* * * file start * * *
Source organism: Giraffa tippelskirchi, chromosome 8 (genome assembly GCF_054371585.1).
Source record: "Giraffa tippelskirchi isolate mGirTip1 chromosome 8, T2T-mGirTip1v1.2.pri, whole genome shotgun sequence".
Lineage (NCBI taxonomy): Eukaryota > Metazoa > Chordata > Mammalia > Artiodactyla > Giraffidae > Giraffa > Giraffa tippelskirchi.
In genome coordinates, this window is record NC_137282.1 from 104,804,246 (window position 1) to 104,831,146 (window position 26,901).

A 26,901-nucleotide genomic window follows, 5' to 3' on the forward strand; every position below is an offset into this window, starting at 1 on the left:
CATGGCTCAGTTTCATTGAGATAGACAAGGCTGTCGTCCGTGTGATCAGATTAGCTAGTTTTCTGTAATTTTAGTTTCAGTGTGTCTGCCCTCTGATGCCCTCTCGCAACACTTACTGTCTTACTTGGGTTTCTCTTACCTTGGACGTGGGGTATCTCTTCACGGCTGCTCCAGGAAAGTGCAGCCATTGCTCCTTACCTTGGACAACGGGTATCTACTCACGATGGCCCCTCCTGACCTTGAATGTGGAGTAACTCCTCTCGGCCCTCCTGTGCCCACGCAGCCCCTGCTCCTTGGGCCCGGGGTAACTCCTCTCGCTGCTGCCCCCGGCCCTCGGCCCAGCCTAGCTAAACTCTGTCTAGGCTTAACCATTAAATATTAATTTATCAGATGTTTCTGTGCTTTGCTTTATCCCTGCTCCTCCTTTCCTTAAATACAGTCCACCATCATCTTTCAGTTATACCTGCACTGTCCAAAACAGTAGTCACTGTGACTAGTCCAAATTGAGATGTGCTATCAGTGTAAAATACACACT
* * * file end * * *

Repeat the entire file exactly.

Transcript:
Source organism: Giraffa tippelskirchi, chromosome 8 (genome assembly GCF_054371585.1).
Source record: "Giraffa tippelskirchi isolate mGirTip1 chromosome 8, T2T-mGirTip1v1.2.pri, whole genome shotgun sequence".
Lineage (NCBI taxonomy): Eukaryota > Metazoa > Chordata > Mammalia > Artiodactyla > Giraffidae > Giraffa > Giraffa tippelskirchi.
In genome coordinates, this window is record NC_137282.1 from 104,804,246 (window position 1) to 104,831,146 (window position 26,901).

A 26,901-nucleotide genomic window follows, 5' to 3' on the forward strand; every position below is an offset into this window, starting at 1 on the left:
CATGGCTCAGTTTCATTGAGATAGACAAGGCTGTCGTCCGTGTGATCAGATTAGCTAGTTTTCTGTAATTTTAGTTTCAGTGTGTCTGCCCTCTGATGCCCTCTCGCAACACTTACTGTCTTACTTGGGTTTCTCTTACCTTGGACGTGGGGTATCTCTTCACGGCTGCTCCAGGAAAGTGCAGCCATTGCTCCTTACCTTGGACAACGGGTATCTACTCACGATGGCCCCTCCTGACCTTGAATGTGGAGTAACTCCTCTCGGCCCTCCTGTGCCCACGCAGCCCCTGCTCCTTGGGCCCGGGGTAACTCCTCTCGCTGCTGCCCCCGGCCCTCGGCCCAGCCTAGCTAAACTCTGTCTAGGCTTAACCATTAAATATTAATTTATCAGATGTTTCTGTGCTTTGCTTTATCCCTGCTCCTCCTTTCCTTAAATACAGTCCACCATCATCTTTCAGTTATACCTGCACTGTCCAAAACAGTAGTCACTGTGACTAGTCCAAATTGAGATGTGCTATCAGTGTAAAATACACACT